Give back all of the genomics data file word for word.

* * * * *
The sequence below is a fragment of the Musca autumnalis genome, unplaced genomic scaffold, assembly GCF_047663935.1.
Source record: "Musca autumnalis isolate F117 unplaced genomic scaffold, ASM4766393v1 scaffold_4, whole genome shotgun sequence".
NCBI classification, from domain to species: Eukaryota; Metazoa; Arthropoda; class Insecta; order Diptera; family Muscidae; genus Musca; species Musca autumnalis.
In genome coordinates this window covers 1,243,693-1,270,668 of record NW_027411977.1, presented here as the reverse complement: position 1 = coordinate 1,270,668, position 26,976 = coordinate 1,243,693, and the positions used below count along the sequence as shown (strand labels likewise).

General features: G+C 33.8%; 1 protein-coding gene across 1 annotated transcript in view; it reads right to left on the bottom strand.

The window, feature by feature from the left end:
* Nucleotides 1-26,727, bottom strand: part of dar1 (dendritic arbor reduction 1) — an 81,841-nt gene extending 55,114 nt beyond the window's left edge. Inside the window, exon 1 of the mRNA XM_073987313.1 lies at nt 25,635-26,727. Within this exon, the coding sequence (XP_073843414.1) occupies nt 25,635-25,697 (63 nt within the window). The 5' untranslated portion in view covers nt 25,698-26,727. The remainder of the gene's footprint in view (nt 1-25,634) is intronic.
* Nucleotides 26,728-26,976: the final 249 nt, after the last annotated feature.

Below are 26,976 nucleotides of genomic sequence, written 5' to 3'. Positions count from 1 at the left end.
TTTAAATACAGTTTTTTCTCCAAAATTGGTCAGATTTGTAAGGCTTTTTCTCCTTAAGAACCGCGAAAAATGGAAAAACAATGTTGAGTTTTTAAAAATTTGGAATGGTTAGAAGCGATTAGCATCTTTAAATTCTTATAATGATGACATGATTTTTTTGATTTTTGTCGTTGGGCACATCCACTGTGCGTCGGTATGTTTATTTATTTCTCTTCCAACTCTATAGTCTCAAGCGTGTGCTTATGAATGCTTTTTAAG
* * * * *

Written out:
The sequence below is a fragment of the Musca autumnalis genome, unplaced genomic scaffold, assembly GCF_047663935.1.
Source record: "Musca autumnalis isolate F117 unplaced genomic scaffold, ASM4766393v1 scaffold_4, whole genome shotgun sequence".
NCBI classification, from domain to species: Eukaryota; Metazoa; Arthropoda; class Insecta; order Diptera; family Muscidae; genus Musca; species Musca autumnalis.
In genome coordinates this window covers 1,243,693-1,270,668 of record NW_027411977.1, presented here as the reverse complement: position 1 = coordinate 1,270,668, position 26,976 = coordinate 1,243,693, and the positions used below count along the sequence as shown (strand labels likewise).

General features: G+C 33.8%; 1 protein-coding gene across 1 annotated transcript in view; it reads right to left on the bottom strand.

The window, feature by feature from the left end:
* Nucleotides 1-26,727, bottom strand: part of dar1 (dendritic arbor reduction 1) — an 81,841-nt gene extending 55,114 nt beyond the window's left edge. Inside the window, exon 1 of the mRNA XM_073987313.1 lies at nt 25,635-26,727. Within this exon, the coding sequence (XP_073843414.1) occupies nt 25,635-25,697 (63 nt within the window). The 5' untranslated portion in view covers nt 25,698-26,727. The remainder of the gene's footprint in view (nt 1-25,634) is intronic.
* Nucleotides 26,728-26,976: the final 249 nt, after the last annotated feature.

Below are 26,976 nucleotides of genomic sequence, written 5' to 3'. Positions count from 1 at the left end.
TTTAAATACAGTTTTTTCTCCAAAATTGGTCAGATTTGTAAGGCTTTTTCTCCTTAAGAACCGCGAAAAATGGAAAAACAATGTTGAGTTTTTAAAAATTTGGAATGGTTAGAAGCGATTAGCATCTTTAAATTCTTATAATGATGACATGATTTTTTTGATTTTTGTCGTTGGGCACATCCACTGTGCGTCGGTATGTTTATTTATTTCTCTTCCAACTCTATAGTCTCAAGCGTGTGCTTATGAATGCTTTTTAAG